Sunday, 30 October 2011

DITA Assignment, Part One - Web 1.0 - Data Retrieval vs Information Retrieval

This short essay seeks to answer a seemingly innocuous question: what are the differences between data retrieval (DR)  and information retrieval (IR)?  To the layman, the difference between the two concepts may seem hazy.  Yet both are inherently different.

First, however, it is important to be clear on what data and information actually are.  Data may be described as “a term for quantitative or numerically encoded information”, whilst information is “data that has been processed into a meaningful form” (Feather & Sturges, 2003).

Data is usually stored in a database, a “systematically ordered collection of information”(Feather & Sturges, 2003).  Retrieving data from the database requires the use of a query language, such as SQL.  This is a “structured way for retrieving search requests”, using artificial language commands (Feather & Sturges, 2003).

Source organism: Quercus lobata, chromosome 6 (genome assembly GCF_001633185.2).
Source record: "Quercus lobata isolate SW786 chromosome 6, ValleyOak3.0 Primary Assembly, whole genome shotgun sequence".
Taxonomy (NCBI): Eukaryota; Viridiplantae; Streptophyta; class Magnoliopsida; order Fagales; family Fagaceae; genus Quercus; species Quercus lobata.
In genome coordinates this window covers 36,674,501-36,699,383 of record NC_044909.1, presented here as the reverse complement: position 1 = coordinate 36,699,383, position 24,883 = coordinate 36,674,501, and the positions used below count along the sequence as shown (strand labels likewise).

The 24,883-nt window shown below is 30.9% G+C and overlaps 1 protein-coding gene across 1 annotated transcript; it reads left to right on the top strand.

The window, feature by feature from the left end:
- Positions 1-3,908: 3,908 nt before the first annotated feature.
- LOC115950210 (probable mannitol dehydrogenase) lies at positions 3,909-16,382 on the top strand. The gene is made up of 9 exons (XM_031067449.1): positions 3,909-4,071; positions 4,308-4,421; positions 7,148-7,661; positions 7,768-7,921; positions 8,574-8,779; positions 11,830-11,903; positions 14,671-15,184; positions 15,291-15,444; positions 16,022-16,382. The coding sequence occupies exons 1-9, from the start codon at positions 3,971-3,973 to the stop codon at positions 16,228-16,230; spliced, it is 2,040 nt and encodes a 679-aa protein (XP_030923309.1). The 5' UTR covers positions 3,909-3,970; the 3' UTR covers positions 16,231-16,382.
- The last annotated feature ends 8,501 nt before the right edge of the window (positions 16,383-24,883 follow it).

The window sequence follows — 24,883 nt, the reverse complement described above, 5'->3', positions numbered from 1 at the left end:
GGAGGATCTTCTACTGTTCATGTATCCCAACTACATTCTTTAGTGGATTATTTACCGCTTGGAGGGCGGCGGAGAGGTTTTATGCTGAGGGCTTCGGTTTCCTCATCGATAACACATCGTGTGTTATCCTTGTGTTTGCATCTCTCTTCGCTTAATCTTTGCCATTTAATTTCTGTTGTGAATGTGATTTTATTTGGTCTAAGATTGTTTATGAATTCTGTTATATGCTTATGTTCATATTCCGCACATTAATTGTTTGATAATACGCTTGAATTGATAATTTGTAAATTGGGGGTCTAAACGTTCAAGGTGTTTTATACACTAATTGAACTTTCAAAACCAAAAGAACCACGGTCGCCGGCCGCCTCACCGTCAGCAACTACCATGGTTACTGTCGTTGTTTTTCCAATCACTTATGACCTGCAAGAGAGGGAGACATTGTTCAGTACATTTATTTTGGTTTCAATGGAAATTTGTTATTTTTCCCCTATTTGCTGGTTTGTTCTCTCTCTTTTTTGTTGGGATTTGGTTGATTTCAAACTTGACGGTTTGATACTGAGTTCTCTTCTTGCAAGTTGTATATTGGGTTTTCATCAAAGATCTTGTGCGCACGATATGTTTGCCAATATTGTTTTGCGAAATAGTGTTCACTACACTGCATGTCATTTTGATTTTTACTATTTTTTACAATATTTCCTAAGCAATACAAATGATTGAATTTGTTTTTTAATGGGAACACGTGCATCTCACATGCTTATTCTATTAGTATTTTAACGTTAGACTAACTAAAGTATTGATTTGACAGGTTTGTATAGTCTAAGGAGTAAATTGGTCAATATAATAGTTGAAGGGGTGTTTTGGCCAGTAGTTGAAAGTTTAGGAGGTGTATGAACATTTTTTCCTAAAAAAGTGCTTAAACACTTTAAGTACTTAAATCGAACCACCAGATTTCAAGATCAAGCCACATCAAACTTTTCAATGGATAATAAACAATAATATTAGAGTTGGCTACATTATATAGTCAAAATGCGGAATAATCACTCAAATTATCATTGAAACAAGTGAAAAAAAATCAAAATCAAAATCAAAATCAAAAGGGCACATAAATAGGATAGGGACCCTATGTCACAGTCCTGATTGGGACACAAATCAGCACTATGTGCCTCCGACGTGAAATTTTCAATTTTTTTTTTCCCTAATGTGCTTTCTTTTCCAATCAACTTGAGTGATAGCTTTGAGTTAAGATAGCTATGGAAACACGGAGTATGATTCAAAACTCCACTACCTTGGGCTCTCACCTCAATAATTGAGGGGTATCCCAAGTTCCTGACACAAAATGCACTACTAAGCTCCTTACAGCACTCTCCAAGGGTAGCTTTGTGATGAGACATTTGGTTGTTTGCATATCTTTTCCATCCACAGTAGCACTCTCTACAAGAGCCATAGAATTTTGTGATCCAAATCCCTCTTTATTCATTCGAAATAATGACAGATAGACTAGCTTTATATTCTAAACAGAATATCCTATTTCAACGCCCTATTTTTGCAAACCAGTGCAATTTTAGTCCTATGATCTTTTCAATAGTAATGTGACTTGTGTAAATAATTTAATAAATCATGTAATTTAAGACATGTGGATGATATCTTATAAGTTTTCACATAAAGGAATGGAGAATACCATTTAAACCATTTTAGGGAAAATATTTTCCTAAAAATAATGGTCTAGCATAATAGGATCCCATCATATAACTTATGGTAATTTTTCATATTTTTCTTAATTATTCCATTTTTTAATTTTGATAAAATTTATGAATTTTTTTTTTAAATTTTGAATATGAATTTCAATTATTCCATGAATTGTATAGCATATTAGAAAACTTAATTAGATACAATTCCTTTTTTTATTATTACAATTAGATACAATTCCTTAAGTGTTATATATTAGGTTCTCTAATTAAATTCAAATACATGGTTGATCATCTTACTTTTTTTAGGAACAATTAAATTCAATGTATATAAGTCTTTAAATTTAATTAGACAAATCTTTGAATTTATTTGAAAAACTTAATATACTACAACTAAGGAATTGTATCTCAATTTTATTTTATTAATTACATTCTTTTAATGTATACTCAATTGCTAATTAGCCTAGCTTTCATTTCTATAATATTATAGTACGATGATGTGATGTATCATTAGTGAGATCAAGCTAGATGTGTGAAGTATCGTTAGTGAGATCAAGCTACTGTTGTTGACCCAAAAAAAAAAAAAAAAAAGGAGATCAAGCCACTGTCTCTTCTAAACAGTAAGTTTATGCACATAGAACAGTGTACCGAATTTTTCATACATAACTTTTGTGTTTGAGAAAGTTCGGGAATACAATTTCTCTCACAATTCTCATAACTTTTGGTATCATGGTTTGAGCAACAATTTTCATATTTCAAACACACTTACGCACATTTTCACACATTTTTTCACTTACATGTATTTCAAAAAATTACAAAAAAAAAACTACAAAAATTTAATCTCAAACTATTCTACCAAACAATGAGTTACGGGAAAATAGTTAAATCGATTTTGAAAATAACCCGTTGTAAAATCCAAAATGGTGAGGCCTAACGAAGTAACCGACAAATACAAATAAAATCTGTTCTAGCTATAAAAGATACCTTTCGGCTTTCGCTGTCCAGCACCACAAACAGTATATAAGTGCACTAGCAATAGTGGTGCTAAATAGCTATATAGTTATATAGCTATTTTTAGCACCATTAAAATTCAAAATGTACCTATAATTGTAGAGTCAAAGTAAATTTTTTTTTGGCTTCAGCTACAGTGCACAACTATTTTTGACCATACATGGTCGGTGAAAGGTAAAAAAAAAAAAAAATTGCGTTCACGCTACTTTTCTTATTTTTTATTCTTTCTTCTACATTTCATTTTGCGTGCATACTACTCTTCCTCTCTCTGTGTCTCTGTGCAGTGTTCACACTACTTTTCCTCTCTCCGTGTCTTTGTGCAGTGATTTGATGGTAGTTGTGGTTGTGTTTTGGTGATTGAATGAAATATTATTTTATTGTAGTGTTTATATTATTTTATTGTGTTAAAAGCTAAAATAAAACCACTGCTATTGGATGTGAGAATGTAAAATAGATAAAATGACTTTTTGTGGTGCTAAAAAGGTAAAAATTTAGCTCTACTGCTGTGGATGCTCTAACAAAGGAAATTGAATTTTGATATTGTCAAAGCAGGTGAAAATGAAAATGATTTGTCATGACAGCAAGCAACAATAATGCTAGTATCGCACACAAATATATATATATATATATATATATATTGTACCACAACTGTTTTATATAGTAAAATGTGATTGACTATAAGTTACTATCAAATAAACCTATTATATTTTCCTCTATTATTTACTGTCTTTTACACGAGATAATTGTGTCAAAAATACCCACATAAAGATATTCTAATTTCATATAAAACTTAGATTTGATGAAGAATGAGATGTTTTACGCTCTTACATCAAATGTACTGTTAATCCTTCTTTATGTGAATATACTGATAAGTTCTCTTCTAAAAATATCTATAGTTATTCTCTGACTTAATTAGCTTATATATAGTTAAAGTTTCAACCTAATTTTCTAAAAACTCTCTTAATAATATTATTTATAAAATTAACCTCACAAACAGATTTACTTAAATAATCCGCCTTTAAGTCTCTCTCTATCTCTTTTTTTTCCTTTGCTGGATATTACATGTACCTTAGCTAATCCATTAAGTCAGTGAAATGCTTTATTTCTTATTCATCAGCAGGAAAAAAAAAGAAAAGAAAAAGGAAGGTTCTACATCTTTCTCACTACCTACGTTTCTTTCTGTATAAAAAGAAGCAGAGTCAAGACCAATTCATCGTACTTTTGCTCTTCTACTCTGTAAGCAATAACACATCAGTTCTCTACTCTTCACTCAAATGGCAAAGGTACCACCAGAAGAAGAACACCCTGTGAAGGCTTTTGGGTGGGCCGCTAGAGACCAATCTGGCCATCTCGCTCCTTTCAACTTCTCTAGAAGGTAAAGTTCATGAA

According to Baeza-Yates and Ribiero-Neto (1999) a “data retrieval language aims at retrieving all objects which satisfy clearly defined conditions such as those in a regular expression or in a relational algebra expression. Thus, for a data retrieval system, a single erroneous object among a thousand retrieved objects means total failure.”

To clarify, database queries are structured as such:-

select ColumnA from TableB where CriteriaC_is_met

Any error in this structure - however minor - will result in the failure of the search, i.e. no matches. (For more examples of SQL search queries, see here.)

Information, however, is largely unstructured, existing in a number of formats and indexed in different ways.  Consequently information retrieval is based upon user information needs, and these are naturally subjective (Rosenfeld & Morville, 2007).  This means two things: –
  1. search queries will be based on those user needs and;
  2. search results will either be relevant or not.
To take point one, information queries may be divided into different types:-  navigational (searching for a website); transactional (searching for a service); or informational (searching for information on a certain subject) (MacFarlane, 2011).  The user may know exactly what they want to find; then again, they may not.  This ‘anomalous state of knowledge’ (ASK) informs the type of search query the user makes.  Where IR departs from DR is that IR search queries may take on different forms, for example, natural language and Boolean queries. (For a table outlining the differences between IR and DR, refer to Appendix A).